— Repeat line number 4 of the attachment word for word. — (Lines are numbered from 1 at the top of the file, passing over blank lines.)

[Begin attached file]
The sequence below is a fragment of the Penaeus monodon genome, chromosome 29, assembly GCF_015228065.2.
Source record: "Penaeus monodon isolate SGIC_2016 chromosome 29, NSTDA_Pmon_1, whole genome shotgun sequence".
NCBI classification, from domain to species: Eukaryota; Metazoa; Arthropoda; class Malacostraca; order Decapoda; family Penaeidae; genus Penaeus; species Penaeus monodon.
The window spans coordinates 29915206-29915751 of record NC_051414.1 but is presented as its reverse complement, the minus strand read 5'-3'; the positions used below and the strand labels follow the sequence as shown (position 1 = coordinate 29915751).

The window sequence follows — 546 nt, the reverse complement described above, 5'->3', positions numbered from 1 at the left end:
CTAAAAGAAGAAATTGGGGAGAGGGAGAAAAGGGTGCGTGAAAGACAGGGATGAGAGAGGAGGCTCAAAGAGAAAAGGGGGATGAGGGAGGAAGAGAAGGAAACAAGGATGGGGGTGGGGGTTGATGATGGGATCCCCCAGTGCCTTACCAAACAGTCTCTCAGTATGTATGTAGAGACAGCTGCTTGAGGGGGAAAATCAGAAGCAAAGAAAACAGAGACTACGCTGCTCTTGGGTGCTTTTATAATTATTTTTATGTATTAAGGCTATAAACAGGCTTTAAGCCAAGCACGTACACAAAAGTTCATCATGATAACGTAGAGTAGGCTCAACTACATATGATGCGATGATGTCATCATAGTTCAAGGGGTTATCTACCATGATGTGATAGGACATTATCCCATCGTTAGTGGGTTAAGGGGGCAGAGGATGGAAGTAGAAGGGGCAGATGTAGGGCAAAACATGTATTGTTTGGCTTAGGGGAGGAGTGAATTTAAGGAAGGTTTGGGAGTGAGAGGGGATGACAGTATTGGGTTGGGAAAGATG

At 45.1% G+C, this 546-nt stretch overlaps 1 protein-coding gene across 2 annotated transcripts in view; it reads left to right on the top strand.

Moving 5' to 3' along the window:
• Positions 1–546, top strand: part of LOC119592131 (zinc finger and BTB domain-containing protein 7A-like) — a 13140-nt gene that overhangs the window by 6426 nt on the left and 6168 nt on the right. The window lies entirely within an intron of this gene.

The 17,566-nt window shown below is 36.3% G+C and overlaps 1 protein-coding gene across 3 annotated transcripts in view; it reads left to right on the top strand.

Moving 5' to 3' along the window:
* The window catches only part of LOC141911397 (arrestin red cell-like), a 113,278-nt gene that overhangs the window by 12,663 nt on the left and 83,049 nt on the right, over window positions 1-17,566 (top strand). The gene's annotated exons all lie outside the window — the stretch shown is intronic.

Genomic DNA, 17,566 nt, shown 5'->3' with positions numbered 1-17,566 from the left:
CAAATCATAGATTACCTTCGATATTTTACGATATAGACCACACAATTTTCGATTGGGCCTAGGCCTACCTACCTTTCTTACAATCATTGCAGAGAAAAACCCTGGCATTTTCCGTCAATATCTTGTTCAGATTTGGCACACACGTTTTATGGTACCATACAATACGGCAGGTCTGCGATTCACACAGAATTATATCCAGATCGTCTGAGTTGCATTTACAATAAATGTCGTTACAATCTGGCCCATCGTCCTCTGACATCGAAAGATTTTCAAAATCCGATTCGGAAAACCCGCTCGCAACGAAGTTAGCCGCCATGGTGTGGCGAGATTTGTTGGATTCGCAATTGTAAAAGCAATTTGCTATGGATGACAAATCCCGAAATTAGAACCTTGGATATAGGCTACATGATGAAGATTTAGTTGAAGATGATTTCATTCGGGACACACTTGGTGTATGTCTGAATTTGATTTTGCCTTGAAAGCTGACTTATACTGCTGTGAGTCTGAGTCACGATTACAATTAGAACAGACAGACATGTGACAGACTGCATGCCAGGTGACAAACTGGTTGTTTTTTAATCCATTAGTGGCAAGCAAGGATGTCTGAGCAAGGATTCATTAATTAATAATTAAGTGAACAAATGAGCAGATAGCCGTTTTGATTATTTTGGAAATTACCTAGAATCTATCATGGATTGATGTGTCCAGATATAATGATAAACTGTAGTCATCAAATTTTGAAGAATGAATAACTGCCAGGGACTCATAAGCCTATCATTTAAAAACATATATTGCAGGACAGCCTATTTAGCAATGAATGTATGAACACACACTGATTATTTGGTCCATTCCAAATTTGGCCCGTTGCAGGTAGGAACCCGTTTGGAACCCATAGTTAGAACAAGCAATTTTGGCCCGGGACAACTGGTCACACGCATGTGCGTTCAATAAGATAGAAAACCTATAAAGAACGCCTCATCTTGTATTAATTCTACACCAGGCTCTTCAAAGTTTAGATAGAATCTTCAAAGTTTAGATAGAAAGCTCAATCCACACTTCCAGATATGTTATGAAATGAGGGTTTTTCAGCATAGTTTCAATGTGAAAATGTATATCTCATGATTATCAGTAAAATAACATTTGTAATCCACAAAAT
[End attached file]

The window spans coordinates 29915206-29915751 of record NC_051414.1 but is presented as its reverse complement, the minus strand read 5'-3'; the positions used below and the strand labels follow the sequence as shown (position 1 = coordinate 29915751).